Badwi v. Evans et al

Filing 97

ORDER by Judge ARMSTRONG denying 35 Motion to Dismiss (lrc, COURT STAFF) (Filed on 2/14/2012)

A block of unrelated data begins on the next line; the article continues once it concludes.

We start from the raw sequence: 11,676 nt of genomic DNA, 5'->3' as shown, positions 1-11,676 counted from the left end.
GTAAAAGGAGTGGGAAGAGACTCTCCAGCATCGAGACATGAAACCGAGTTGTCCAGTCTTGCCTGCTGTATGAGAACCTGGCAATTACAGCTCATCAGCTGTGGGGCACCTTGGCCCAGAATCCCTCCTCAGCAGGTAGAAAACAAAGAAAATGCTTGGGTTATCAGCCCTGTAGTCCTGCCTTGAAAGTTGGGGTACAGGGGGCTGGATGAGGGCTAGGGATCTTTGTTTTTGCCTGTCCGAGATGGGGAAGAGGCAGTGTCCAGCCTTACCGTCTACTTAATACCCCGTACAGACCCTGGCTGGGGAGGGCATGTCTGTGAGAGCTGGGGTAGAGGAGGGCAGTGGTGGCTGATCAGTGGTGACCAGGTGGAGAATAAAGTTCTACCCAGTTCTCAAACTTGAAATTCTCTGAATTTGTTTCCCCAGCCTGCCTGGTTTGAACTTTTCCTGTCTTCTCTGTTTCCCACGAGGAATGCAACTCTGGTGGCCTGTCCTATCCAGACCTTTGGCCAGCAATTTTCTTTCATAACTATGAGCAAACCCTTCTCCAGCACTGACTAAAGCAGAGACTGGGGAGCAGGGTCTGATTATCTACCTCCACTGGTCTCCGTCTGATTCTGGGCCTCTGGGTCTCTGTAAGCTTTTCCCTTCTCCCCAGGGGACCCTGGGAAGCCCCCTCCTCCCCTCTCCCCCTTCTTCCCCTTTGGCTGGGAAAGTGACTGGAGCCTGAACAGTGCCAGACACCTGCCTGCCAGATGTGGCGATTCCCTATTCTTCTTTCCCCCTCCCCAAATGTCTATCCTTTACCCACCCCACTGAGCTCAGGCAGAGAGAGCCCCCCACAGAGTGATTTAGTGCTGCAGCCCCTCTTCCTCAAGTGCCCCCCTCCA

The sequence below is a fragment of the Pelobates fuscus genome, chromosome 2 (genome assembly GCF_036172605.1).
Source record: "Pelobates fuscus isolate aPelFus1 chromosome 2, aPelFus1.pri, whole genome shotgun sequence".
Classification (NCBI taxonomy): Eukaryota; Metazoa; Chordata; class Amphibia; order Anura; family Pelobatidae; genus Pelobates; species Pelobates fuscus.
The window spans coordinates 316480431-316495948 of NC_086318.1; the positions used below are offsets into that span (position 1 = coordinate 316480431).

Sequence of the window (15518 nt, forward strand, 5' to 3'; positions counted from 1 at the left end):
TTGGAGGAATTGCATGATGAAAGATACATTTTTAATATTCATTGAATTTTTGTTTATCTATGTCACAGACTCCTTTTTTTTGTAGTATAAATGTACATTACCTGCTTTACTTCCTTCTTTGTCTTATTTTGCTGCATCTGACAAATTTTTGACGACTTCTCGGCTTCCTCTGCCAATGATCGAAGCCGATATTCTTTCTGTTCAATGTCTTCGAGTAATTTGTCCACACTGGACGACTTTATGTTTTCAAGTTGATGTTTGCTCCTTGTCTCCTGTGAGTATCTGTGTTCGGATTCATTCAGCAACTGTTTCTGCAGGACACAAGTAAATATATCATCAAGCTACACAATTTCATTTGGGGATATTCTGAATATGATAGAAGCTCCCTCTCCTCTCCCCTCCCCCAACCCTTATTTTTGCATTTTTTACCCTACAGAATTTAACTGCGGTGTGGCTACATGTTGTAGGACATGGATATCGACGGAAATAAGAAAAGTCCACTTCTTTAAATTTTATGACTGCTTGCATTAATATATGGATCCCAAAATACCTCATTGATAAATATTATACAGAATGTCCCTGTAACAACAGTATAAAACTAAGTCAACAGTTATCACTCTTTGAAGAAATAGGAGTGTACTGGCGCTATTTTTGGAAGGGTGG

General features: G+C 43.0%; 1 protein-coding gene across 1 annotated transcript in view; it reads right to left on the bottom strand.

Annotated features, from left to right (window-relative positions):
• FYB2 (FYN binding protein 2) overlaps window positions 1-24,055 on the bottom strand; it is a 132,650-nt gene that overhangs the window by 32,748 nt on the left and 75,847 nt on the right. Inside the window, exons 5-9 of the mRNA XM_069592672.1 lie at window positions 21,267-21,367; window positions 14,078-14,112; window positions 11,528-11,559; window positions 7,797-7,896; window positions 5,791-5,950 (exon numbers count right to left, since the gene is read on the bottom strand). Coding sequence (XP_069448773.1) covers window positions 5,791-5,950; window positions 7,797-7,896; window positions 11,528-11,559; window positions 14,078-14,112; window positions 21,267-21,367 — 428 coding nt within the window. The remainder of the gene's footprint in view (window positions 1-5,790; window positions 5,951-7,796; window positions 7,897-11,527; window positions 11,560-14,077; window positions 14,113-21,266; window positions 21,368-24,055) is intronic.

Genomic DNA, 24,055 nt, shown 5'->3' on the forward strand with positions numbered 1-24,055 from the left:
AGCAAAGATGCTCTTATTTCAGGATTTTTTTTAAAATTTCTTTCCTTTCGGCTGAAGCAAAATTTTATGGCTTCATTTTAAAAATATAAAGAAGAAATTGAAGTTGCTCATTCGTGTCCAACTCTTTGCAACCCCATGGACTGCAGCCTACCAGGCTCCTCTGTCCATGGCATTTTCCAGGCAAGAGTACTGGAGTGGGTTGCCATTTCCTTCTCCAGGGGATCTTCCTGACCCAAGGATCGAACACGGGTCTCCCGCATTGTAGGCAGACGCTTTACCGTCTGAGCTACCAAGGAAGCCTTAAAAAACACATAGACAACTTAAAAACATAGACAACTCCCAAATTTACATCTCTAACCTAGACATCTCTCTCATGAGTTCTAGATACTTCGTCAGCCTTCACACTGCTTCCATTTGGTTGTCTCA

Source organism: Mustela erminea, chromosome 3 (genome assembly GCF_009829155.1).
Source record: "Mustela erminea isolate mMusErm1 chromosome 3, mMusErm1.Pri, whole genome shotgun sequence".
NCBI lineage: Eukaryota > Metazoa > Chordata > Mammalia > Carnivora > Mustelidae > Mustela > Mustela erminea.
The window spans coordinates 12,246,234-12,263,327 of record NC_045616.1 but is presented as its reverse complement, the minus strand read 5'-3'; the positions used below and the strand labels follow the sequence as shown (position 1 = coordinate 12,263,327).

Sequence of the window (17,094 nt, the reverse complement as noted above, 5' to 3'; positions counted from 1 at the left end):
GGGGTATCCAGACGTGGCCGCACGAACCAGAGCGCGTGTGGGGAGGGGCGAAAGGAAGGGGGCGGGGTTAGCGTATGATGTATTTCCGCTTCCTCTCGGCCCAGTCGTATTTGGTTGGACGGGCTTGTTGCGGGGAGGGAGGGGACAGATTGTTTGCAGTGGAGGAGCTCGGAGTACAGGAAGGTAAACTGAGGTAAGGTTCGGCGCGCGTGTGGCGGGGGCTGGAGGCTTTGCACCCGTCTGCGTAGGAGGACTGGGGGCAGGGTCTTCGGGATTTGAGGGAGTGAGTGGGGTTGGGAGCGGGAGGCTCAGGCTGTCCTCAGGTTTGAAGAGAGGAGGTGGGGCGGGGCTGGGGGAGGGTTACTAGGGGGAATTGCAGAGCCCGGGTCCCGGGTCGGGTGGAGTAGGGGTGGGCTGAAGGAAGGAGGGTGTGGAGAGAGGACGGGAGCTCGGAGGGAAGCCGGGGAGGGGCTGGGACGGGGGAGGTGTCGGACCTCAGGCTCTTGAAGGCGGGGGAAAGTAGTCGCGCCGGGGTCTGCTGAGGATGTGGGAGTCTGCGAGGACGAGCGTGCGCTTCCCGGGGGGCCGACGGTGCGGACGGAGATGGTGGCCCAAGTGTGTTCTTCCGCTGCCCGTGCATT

Download PDF